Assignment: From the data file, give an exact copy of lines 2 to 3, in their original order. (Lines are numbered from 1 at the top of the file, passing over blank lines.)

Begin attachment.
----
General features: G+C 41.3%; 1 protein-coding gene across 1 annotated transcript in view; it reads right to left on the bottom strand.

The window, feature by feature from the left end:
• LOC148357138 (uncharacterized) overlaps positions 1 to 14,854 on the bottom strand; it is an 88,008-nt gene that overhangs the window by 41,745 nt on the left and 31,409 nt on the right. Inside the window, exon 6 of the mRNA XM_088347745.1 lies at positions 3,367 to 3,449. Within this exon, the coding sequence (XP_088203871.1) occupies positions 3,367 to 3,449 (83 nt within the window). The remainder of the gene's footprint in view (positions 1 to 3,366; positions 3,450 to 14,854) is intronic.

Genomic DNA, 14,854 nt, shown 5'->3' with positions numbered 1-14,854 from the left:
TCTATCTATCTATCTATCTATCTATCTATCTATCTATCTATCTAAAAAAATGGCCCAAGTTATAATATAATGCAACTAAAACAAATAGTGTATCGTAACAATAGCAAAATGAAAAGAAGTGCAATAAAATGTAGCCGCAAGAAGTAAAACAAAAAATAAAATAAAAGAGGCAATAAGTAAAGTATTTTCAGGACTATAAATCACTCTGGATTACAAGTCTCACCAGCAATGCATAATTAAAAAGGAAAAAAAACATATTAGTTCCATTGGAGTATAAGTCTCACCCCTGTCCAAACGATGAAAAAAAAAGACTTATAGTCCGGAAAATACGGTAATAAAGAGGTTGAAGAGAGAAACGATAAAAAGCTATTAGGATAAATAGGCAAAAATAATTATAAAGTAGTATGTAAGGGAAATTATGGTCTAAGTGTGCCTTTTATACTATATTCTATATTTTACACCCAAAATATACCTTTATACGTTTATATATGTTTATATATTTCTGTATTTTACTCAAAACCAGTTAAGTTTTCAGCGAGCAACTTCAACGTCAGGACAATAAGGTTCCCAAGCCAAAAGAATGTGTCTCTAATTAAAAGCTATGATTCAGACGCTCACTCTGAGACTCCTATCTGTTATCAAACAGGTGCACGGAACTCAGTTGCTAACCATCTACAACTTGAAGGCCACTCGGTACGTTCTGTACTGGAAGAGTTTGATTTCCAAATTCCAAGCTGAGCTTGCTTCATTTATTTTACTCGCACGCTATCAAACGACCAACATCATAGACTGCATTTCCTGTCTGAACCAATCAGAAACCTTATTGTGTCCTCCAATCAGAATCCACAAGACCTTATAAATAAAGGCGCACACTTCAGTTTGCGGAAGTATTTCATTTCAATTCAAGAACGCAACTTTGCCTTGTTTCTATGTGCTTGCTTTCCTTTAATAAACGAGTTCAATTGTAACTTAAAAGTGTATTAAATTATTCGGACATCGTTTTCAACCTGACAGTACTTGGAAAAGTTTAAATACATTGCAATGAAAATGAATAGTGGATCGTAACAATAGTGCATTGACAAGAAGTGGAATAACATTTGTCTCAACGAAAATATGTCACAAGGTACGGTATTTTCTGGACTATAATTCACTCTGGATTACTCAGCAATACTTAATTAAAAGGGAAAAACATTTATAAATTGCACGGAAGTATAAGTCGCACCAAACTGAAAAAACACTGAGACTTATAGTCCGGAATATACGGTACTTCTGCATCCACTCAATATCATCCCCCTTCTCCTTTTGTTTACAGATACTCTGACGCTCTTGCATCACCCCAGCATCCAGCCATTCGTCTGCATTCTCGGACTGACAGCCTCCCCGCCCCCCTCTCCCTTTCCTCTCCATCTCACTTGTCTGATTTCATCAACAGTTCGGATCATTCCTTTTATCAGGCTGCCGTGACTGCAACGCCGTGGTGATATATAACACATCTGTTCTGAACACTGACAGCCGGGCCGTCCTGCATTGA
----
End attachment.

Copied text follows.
The window, feature by feature from the left end:
• LOC148357138 (uncharacterized) overlaps positions 1 to 14,854 on the bottom strand; it is an 88,008-nt gene that overhangs the window by 41,745 nt on the left and 31,409 nt on the right. Inside the window, exon 6 of the mRNA XM_088347745.1 lies at positions 3,367 to 3,449. Within this exon, the coding sequence (XP_088203871.1) occupies positions 3,367 to 3,449 (83 nt within the window). The remainder of the gene's footprint in view (positions 1 to 3,366; positions 3,450 to 14,854) is intronic.